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Midface Osteotomies for Feminization of the Facial Skeleton

Lundgren, T. Kalle MD, PhD*†; Farnebo, Filip MD, PhD*†

Plastic and Reconstructive Surgery – Global Open: January 2017 - Volume 5 - Issue 1 - p e1210
doi: 10.1097/GOX.0000000000001210
Ideas and Innovations
Open
SDC
Sweden

Summary: Facial feminization surgery is a term to describe the surgical alteration of a masculine facial appearance to a more feminine appearance, which is most commonly performed for male-to-female transsexual individuals. To alter the midfacial relations, segmentalized osteotomies were performed in selected patients expanding on the established techniques for facial feminization surgery. All patients underwent a preoperative 3D computerized tomography scan and 3D photography before and after the surgery. The inclusion of the midface in surgery was determined based on the relative projection and angle of the zygomatic body compared with the supraorbital region (the supraorbital region was reduced in all patients). Patients were prospectively followed up by 3D surface photography and 3D computerized tomography scans. Rotation and advancement of the zygomatic region was found to be an effective way to further feminize the midfacial appearance in selected male-to-female transsexual patients. No major surgical complications occurred. Although somewhat technically challenging, we suggest that midface surgery should be considered for feminizing purposes in order for the patient to achieve a long-term favorable result compared with other alternative methods.

From the *Department of Molecular Medicine and Surgery, Karolinska Institutet, Stockholm, Sweden; and Stockholm Craniofacial Center, Karolinska University Hospital, Stockholm, Sweden.

Received for publication October 24, 2016; accepted December 2, 2016.

Disclosure: The authors have no financial interest to declare in relation to the content of this article. The Article Processing Charge was paid for by the authors.

Supplemental digital content is available for this article. Clickable URL citations appear in the text.

T. Kalle Lundgren, MD, PhD, Stockholm Craniofacial Center, Karolinska University Hospital A4:02, Stockholm, Sweden, E-mail: kalle.lundgren@ki.se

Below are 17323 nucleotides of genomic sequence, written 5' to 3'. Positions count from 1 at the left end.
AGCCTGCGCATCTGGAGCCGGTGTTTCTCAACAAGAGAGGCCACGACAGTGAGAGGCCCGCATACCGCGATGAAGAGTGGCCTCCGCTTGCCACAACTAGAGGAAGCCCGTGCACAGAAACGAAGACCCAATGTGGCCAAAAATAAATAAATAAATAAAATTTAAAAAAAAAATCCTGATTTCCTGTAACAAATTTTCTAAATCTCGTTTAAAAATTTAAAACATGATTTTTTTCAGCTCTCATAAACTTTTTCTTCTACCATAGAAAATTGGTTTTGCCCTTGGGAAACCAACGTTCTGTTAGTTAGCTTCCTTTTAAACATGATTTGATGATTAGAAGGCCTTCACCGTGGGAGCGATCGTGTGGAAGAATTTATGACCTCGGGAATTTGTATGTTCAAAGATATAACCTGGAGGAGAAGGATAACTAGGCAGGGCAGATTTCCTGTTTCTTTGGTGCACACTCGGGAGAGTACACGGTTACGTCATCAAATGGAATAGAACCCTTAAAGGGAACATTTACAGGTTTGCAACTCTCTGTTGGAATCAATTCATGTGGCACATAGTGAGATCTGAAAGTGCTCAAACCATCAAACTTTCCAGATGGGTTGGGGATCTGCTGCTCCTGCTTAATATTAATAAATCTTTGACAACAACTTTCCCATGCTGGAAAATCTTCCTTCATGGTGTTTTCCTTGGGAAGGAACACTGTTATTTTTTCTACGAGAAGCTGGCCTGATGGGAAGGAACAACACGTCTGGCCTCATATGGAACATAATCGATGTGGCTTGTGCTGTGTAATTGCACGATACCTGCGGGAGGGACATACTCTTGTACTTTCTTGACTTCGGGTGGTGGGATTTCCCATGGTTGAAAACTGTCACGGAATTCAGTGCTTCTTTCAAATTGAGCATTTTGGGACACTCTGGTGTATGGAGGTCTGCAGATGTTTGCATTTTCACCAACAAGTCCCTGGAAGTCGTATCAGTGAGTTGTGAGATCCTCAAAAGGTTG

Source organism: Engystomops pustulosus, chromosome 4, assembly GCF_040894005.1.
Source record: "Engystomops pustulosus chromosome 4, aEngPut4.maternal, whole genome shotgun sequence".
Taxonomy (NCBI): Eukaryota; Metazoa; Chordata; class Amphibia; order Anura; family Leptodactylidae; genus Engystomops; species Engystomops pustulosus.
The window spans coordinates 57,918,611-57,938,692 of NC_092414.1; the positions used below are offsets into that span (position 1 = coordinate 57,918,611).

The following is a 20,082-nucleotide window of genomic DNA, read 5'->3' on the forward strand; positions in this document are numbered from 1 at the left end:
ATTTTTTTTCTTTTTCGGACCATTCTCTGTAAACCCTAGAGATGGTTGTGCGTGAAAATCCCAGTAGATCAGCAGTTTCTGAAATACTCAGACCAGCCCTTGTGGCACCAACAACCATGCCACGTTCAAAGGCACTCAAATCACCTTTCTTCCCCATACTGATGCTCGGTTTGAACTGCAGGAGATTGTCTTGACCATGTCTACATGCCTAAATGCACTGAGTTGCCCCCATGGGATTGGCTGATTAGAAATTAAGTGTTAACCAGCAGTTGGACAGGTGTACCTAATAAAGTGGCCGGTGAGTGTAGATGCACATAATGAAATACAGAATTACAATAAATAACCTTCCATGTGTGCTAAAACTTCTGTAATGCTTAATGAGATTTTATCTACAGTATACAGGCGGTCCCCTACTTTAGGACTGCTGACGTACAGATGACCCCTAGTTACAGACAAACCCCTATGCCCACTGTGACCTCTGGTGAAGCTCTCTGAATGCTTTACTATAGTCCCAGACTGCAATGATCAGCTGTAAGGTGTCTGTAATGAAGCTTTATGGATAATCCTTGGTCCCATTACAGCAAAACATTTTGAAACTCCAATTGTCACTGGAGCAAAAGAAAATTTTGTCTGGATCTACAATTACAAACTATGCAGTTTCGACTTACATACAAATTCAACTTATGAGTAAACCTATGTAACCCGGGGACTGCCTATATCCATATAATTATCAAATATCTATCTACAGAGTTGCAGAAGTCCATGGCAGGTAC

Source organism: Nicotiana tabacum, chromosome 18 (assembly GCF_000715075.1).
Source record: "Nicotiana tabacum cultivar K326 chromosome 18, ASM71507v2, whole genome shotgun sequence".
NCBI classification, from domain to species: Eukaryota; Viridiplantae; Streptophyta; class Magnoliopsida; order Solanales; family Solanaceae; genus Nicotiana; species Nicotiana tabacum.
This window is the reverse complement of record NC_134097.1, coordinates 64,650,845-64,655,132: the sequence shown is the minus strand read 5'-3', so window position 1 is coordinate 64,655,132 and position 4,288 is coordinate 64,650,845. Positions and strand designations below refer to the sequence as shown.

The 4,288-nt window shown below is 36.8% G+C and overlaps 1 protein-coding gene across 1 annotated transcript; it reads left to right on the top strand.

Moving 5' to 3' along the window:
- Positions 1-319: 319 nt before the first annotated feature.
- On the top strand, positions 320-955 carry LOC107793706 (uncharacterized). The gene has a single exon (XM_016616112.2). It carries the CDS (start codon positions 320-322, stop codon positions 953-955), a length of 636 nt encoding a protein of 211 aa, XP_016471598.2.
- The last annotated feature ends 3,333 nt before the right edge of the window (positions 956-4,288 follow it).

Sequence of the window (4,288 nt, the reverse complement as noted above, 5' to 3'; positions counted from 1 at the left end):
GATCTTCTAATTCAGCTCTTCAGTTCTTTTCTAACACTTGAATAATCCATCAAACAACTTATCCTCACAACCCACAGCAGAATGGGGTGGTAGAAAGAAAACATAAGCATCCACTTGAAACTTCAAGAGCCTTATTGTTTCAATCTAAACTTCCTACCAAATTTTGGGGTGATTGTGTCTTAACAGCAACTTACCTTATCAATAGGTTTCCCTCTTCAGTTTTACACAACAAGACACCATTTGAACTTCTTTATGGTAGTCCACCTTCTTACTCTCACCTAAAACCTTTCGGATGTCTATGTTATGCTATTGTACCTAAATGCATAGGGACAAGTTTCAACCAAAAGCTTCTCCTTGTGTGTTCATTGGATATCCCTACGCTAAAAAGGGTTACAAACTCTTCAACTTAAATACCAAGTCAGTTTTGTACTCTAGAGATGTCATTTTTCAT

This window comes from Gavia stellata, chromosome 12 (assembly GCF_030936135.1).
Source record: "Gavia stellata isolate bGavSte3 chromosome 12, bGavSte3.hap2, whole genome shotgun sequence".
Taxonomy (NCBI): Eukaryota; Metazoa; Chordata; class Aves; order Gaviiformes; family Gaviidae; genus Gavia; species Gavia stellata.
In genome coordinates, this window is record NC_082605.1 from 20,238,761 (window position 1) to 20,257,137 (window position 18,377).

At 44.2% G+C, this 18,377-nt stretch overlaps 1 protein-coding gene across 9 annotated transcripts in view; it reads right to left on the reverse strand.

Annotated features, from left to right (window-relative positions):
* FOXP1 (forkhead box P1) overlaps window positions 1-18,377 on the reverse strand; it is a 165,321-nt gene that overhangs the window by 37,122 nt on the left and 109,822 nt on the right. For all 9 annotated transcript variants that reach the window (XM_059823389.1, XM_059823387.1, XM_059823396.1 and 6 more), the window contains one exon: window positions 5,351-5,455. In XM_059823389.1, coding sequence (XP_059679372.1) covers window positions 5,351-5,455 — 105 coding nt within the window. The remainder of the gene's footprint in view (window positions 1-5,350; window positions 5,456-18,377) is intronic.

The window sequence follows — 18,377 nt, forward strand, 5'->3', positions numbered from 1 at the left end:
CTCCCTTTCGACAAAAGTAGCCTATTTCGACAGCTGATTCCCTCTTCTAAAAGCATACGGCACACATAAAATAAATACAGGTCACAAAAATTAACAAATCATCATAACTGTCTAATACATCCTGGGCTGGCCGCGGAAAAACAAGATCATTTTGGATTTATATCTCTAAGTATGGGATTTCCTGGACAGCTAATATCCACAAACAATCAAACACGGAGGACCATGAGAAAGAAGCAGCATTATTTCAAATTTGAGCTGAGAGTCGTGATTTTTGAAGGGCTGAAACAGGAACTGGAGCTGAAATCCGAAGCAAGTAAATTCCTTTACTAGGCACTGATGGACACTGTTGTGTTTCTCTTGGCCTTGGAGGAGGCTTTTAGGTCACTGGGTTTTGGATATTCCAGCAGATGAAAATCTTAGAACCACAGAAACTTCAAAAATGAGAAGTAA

This is an open-access article distributed under the terms of the Creative Commons Attribution-Non Commercial-No Derivatives License 4.0 (CCBY-NC-ND), where it is permissible to download and share the work provided it is properly cited. The work cannot be changed in any way or used commercially without permission from the journal.

Gender dysphoria is defined as a marked incongruence between the assigned gender at birth and the experienced gender identity. Furthermore, there is a strong desire to alleviate this dysphoria by means of physical transition.1,2

Male-to-female (MtF) transgender individuals who have undergone transition early in their life generally do not have any challenges with their facial appearance as counter hormones against testosterone prevent the development of male facial structures. Initiation of transition after puberty allows for a persistent masculine appearance of the face and body.3 Facial feminization surgery (FFS) is a term to describe surgical alteration of a masculine facial appearance to a more feminine appearance most commonly performed for MtF transsexual individuals.4,5 The topic was recently reviewed by Morrison et al.6

A new recommendation for specialized care of patients with gender dysphoria was published by the Swedish National Board of Health and Welfare,7 which included FFS as a treatment modality in selected individuals. The first cohort of FFS patients was operated on at the Karolinska University Hospital starting in 2015. To alter the midfacial appearance, segmentalized osteotomies were performed. Although several well-established techniques exist for skeletal feminizations of the forehead and mandible, feminization of the midface has mostly been addressed using implants, fillers, or fat grafting.4,5,8 Although these approaches are technically less challenging, they do come with limitations of need for future revisions in the long run and a difficult-to-predict long-term result as the patient ages.